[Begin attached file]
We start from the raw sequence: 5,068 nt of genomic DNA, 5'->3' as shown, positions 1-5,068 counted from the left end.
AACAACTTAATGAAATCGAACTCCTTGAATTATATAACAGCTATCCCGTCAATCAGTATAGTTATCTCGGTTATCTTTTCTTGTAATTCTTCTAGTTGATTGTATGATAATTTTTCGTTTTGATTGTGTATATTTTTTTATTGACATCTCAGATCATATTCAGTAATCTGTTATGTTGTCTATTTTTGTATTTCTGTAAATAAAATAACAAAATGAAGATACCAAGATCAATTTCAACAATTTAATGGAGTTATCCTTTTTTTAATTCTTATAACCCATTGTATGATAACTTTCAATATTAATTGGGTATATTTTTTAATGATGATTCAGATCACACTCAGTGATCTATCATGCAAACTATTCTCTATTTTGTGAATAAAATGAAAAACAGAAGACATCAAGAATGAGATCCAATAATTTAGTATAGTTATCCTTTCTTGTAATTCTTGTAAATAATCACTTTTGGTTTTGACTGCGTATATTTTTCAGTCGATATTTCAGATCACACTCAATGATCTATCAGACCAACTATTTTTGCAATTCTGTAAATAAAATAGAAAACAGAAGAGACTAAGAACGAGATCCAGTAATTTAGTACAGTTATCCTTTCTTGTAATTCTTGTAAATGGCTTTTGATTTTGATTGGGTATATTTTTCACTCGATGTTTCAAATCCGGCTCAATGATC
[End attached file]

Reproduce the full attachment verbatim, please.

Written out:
We start from the raw sequence: 5,068 nt of genomic DNA, 5'->3' as shown, positions 1-5,068 counted from the left end.
AACAACTTAATGAAATCGAACTCCTTGAATTATATAACAGCTATCCCGTCAATCAGTATAGTTATCTCGGTTATCTTTTCTTGTAATTCTTCTAGTTGATTGTATGATAATTTTTCGTTTTGATTGTGTATATTTTTTTATTGACATCTCAGATCATATTCAGTAATCTGTTATGTTGTCTATTTTTGTATTTCTGTAAATAAAATAACAAAATGAAGATACCAAGATCAATTTCAACAATTTAATGGAGTTATCCTTTTTTTAATTCTTATAACCCATTGTATGATAACTTTCAATATTAATTGGGTATATTTTTTAATGATGATTCAGATCACACTCAGTGATCTATCATGCAAACTATTCTCTATTTTGTGAATAAAATGAAAAACAGAAGACATCAAGAATGAGATCCAATAATTTAGTATAGTTATCCTTTCTTGTAATTCTTGTAAATAATCACTTTTGGTTTTGACTGCGTATATTTTTCAGTCGATATTTCAGATCACACTCAATGATCTATCAGACCAACTATTTTTGCAATTCTGTAAATAAAATAGAAAACAGAAGAGACTAAGAACGAGATCCAGTAATTTAGTACAGTTATCCTTTCTTGTAATTCTTGTAAATGGCTTTTGATTTTGATTGGGTATATTTTTCACTCGATGTTTCAAATCCGGCTCAATGATC